Ένα εικαστικό εγκώμιο του Μιχαήλ Η΄ Παλαιολόγου : Οι εξωτερικές τοιχογραφίες στο καθολικό της μονής της Μαυριώτισσας στην ΚαστοριάPart of : Δελτίον της Χριστιανικής Αρχαιολογικής Εταιρείας ; Vol.33, 1991, pages 221-240
A Visual Encomium of Michael VIII Palaeologos : The Exterior Wall-paintings of the Mavriotissa at Kastoria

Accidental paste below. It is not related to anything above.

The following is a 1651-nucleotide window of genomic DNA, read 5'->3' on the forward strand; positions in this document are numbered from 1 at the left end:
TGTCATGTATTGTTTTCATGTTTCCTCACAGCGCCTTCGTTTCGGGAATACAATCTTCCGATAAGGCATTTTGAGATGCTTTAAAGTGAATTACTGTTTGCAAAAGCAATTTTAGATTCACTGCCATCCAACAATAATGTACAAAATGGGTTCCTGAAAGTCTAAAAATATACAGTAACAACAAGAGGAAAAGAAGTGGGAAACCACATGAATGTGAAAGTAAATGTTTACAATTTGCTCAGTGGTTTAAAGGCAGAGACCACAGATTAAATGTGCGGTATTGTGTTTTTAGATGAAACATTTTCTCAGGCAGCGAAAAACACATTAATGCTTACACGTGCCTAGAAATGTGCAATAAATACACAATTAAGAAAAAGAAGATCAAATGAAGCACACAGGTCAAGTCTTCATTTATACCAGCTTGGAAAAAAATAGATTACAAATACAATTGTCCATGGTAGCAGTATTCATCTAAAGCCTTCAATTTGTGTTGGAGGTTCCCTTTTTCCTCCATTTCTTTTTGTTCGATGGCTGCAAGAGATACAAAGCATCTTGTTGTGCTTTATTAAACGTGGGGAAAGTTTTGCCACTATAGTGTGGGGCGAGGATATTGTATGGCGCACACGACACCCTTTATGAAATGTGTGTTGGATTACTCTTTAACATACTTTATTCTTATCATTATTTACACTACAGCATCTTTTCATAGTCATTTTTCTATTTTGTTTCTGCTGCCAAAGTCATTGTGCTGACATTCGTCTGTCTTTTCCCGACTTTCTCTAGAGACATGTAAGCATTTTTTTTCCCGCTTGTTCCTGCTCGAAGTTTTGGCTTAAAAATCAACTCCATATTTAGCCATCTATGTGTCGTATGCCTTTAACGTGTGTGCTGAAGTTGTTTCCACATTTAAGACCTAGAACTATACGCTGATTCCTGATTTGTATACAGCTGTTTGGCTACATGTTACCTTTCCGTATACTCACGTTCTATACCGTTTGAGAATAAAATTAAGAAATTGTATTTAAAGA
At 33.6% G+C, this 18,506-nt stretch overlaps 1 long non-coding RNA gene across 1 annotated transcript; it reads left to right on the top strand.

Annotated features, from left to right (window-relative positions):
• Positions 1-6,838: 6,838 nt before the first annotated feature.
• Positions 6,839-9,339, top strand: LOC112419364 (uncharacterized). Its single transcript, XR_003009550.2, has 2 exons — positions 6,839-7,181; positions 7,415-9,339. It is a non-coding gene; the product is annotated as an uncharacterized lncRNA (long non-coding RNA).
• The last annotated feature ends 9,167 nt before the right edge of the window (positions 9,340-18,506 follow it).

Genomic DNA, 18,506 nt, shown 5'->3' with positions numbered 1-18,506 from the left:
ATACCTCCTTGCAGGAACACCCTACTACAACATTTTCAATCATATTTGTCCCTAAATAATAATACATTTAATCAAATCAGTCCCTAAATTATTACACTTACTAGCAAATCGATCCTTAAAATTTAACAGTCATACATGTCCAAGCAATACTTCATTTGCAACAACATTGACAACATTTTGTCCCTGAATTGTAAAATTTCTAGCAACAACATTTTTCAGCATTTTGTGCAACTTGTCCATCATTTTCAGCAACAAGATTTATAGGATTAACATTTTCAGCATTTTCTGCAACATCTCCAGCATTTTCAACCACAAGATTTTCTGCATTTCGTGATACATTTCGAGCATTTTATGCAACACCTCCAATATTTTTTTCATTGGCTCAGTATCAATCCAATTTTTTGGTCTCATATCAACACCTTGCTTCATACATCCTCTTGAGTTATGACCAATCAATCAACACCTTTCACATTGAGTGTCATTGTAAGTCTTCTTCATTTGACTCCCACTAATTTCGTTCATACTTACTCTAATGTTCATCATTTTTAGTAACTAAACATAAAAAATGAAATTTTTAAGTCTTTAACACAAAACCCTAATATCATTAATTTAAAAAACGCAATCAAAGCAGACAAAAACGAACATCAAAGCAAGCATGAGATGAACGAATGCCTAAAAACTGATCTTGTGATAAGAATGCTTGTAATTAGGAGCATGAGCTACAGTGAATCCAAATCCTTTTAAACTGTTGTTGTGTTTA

Recent research has dated the exterior wall-paintingsof the katholikon of the monastery of the Mavriotissa atKastoria to between 1259 and 1264, and has associatedthem with the emperor Michael VIII Palaeologos, hisbrother John, and with the victory at the battle of Pelagonia.A fragmentary figure identified as the Apostle Peter canbe discerned to the left of the now blocked southernentrance of the main church. On the other side, we mayconjecture the presence of the Apostle Paul. The lunetteabove the entrance bears a depiction of the TheotokosVrefokratousa, in a variation of the Hodegetria type.The accompanying inscription reads MP ΘΟΥ Η MABPHQTICA, thus indicating that the monastery borethis name before the thirteenth century.The Tree of Jesse is shown to the left. The ForefatherJesse is shown at the base while further up are theProphets David, Isaiah, Micheas, Solomon, Habakkuk,Daniel and Jeremiah. The Prophet above Daniel is notidentifiable due to damage. The Theotokos, of the Kyriotissa type, appears at the top of the Tree. The existence of depictions of the Tree of Jesse in the 12th century is attested only from the sources, but from thePalaeologan period it is encountered at Sopocani,Arilje, Bogorodica Ljeviska and in the Holy Apostles inThessaloniki. In the three Serbian monuments, the depiction serves to underline the concept of legal succession to the Serbian throne. Consequently, the figures ofthe Forefathers and the Tree of Jesse (where even Christis attributed with the virtue of aristocratic origins) referto the aristocratic lineage of the emperors. The idea thatnoble lineage was a great virtue was stressed in the 11thcentury as one of the basic components of the policies ofthe Comnenian emperors, and is reflected in the intenseinterest taken to trace the aristocratic lineage of Christ.Initially, this concept finds its artistic expression in thegenealogical wall-paintings of emperors and aristocratsknown in Constantinople from the 12th century. Thesemust have served as a model for the depiction of theTree of Jesse and, in Serbian monumental art, of theTree of Nemanja which proclaims the genealogy of theSerbian sovereigns.To the left of the Tree of Jesse are four figures in twohorizontal rows. The lower depicts two warrior saints, George and Demetrios. Both wear a coronet, an exclusive privilege reserved for members of the imperial family and which appears in depictions of warrior saints inthe Comnenian period (from the 12th century) to underscore their aristocratic lineage. This reflects the closerelationship between the military and imperial authoritythat the Comnenoi had fostered. In the upper row aretwo figures with imperial vestments and loroi. The figure next to the Tree of Jesse holds the symbols of imperial office: the scepter and orb. The remnants of aninscription are visible: ...[KOMJNINOC AOYKAC Ο ΠΑAAI[OAO]roc. The first emperor to use these three familial names was Michael VIII Palaeologos and, consequently, the inscription can be reconstructed as follows:[ΜΙΧΑΗΛ EN XPICTQ ΤΩ ΘΕΩ niCTOC BACIAEYCΚΑΙ ΑΥΤΟΚΡΑΤΩΡ ΡΩΜΑΙΩΝ ΚΑΙ NEOC ΚΩΝΟΤΑΝTINOC KOM]NINOC AOYKAC ΠΑΛΑΙ(ΟΛΟ)ΓΟ€. Theaccompanying figure holds a chrysobul with the finalsection of the inscription preserved: ... [ΑΥΤΟΚ]ΡΑΤΩΡΡΩΜΑΙΩΝ Ο KOMNHNOC. Both figures are completelyanalogous, and it is clear that the second is a scion of theimperial family of the Comnenoi. The chrysobul heholds indicates that he is an emperor; a donor or thefounder of the monastery. He may be indentified withAlexios Comnenos since, just as Michael was the founder of the Palaeologan dynasty, so Alexios was the firstruler of the Comnenian dynasty. Above the figure ofMichael, two angels would have been depicted offeringa kamelavkion and a staff, thus indicating the divineorigin of imperial power. Christ would have appearedat the top blessing the emperor. Other figures to theright do not exist since careful investigation of the wallpaintings within the church and on the exterior showedthat the church initially had only a small narthex, andnot the spacious liti it has today.The external wall-paintings of the Mavriotissa are remnants of an iconographical programme with a pronounced political and symbolic content. The placementof the imperial figures above those of the warrior saintswith the coronets emphasises the high military aristocracy's support for the emperors, as well as the latters'origins from within their ranks. The juxtaposition of thefigures of Michael VIII and a Comnenian emperor underlines the descent of the former from the latter. This symbolical formula is parallel to that of the adjacentTree of Jesse (which expresses the descent of Christfrom the royal line of David), with the aim of ideologically supporting Michael Palaeologos' claim to thethrone he had usurped. In accordance with this comparison, just as Christ was descended from the kings ofIsrael, so Michael VIII came from the line of the Doukaiand the Comnenoi (cf. the relevant section in his autobiography). Furthermore, we have here an attempt tolegalise Michael's claim to the throne, not only vis-a-visJohn Laskaris, whose throne he usurped, but alsoagainst the despots of Epirus who coveted the throne inthe capital.The scrolls of the extant Prophets on the Tree of Jesseunderline the ecumenical nature of Christ as King ofIsrael. Thus the emperor is compared to Christ as theonly ruler of "New Israel". Blemmydes, by virtue ofJohn Laskaris' birthday on Christmas day, comparedhim to Christ. Michael took care to sunder this association by blinding John on his birthday and taking hisplace not only on the throne, but also in relation to thecentral motif of his association with Christ.Michael Palaeologos used the icon of the Hodegetria inhis triumphal entry into the capital in 1261. In this manner he stressed that God had ordained that heshould liberate the city. Correspondingly, on the exterior wall-paintings of the Mavriotissa, the figure of theVirgin Kyriotissa-Holy Zion on the top of the Tree ofJesse holds Christ in her hands and presents Him to theworld as redeemer of humanity and King of Israel, making a direct reference to the concept of ConstantinopleNew Zion presenting the world with a new redeemerand King of the New Israel, the emperor Michael VIIIPalaeologos.The interpretation of the symbolic contents of thesewall-paintings leads to the conclusion that this is anartistic parallel to a rhetoric encomium which wasexecuted after the recapture of Constantinople in 1261,and possibly after the signing of the Peace Treaty withthe despot of Epirus, Michael II, in 1262. The wallpaintings of the Mavriotissa should thus be seen in thecontext of the building and artistic activity undertakenby Michael in the newly captured area of Macedoniawhere his foremost aim was the implementation of hispolicies. This activity betrays the last vestiges of an imperial theory of universality whose seeds were laid in thetime of Justinian.